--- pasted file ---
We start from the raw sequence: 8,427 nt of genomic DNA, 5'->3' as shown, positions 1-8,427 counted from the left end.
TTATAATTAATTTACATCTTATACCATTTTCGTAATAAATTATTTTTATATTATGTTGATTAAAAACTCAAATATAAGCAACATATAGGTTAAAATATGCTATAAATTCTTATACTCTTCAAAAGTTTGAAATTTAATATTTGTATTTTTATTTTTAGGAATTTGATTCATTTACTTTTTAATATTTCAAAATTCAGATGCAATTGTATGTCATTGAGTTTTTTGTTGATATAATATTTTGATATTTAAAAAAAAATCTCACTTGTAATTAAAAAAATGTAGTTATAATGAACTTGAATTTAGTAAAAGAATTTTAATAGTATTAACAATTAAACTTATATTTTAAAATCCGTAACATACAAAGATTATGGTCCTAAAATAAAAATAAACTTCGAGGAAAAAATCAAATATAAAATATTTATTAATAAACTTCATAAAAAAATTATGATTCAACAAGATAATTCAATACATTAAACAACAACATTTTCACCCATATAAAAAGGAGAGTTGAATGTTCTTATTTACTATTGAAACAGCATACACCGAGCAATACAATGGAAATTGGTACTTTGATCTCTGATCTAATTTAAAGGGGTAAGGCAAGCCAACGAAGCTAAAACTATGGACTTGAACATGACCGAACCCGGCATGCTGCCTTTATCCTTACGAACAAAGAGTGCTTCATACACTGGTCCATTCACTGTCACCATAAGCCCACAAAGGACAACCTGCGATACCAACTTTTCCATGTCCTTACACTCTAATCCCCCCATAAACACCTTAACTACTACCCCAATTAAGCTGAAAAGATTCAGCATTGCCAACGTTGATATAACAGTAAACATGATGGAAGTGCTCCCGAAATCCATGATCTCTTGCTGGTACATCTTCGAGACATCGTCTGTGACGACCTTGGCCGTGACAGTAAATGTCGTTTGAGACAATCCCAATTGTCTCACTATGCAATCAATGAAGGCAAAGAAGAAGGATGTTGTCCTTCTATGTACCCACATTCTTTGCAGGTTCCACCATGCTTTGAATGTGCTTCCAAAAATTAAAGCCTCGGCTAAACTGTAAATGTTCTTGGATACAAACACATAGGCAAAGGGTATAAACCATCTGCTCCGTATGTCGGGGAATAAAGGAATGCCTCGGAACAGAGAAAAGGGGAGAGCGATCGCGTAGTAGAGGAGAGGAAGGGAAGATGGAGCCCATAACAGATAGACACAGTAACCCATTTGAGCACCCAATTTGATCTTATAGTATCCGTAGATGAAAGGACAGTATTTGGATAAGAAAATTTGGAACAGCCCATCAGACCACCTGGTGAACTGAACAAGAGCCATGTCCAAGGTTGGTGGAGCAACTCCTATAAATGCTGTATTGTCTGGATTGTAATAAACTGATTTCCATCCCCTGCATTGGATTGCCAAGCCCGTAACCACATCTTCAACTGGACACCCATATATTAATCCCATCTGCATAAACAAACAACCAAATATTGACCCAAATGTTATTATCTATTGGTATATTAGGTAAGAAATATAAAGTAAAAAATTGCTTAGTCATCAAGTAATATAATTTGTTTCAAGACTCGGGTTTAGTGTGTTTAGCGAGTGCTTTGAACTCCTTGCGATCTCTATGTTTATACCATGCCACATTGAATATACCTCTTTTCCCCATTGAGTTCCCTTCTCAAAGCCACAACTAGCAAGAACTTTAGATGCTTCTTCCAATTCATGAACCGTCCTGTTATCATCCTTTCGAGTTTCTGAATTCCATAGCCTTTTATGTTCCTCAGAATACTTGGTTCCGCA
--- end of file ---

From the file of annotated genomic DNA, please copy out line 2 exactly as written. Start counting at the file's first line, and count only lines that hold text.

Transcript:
TTATAATTAATTTACATCTTATACCATTTTCGTAATAAATTATTTTTATATTATGTTGATTAAAAACTCAAATATAAGCAACATATAGGTTAAAATATGCTATAAATTCTTATACTCTTCAAAAGTTTGAAATTTAATATTTGTATTTTTATTTTTAGGAATTTGATTCATTTACTTTTTAATATTTCAAAATTCAGATGCAATTGTATGTCATTGAGTTTTTTGTTGATATAATATTTTGATATTTAAAAAAAAATCTCACTTGTAATTAAAAAAATGTAGTTATAATGAACTTGAATTTAGTAAAAGAATTTTAATAGTATTAACAATTAAACTTATATTTTAAAATCCGTAACATACAAAGATTATGGTCCTAAAATAAAAATAAACTTCGAGGAAAAAATCAAATATAAAATATTTATTAATAAACTTCATAAAAAAATTATGATTCAACAAGATAATTCAATACATTAAACAACAACATTTTCACCCATATAAAAAGGAGAGTTGAATGTTCTTATTTACTATTGAAACAGCATACACCGAGCAATACAATGGAAATTGGTACTTTGATCTCTGATCTAATTTAAAGGGGTAAGGCAAGCCAACGAAGCTAAAACTATGGACTTGAACATGACCGAACCCGGCATGCTGCCTTTATCCTTACGAACAAAGAGTGCTTCATACACTGGTCCATTCACTGTCACCATAAGCCCACAAAGGACAACCTGCGATACCAACTTTTCCATGTCCTTACACTCTAATCCCCCCATAAACACCTTAACTACTACCCCAATTAAGCTGAAAAGATTCAGCATTGCCAACGTTGATATAACAGTAAACATGATGGAAGTGCTCCCGAAATCCATGATCTCTTGCTGGTACATCTTCGAGACATCGTCTGTGACGACCTTGGCCGTGACAGTAAATGTCGTTTGAGACAATCCCAATTGTCTCACTATGCAATCAATGAAGGCAAAGAAGAAGGATGTTGTCCTTCTATGTACCCACATTCTTTGCAGGTTCCACCATGCTTTGAATGTGCTTCCAAAAATTAAAGCCTCGGCTAAACTGTAAATGTTCTTGGATACAAACACATAGGCAAAGGGTATAAACCATCTGCTCCGTATGTCGGGGAATAAAGGAATGCCTCGGAACAGAGAAAAGGGGAGAGCGATCGCGTAGTAGAGGAGAGGAAGGGAAGATGGAGCCCATAACAGATAGACACAGTAACCCATTTGAGCACCCAATTTGATCTTATAGTATCCGTAGATGAAAGGACAGTATTTGGATAAGAAAATTTGGAACAGCCCATCAGACCACCTGGTGAACTGAACAAGAGCCATGTCCAAGGTTGGTGGAGCAACTCCTATAAATGCTGTATTGTCTGGATTGTAATAAACTGATTTCCATCCCCTGCATTGGATTGCCAAGCCCGTAACCACATCTTCAACTGGACACCCATATATTAATCCCATCTGCATAAACAAACAACCAAATATTGACCCAAATGTTATTATCTATTGGTATATTAGGTAAGAAATATAAAGTAAAAAATTGCTTAGTCATCAAGTAATATAATTTGTTTCAAGACTCGGGTTTAGTGTGTTTAGCGAGTGCTTTGAACTCCTTGCGATCTCTATGTTTATACCATGCCACATTGAATATACCTCTTTTCCCCATTGAGTTCCCTTCTCAAAGCCACAACTAGCAAGAACTTTAGATGCTTCTTCCAATTCATGAACCGTCCTGTTATCATCCTTTCGAGTTTCTGAATTCCATAGCCTTTTATGTTCCTCAGAATACTTGGTTCCGCA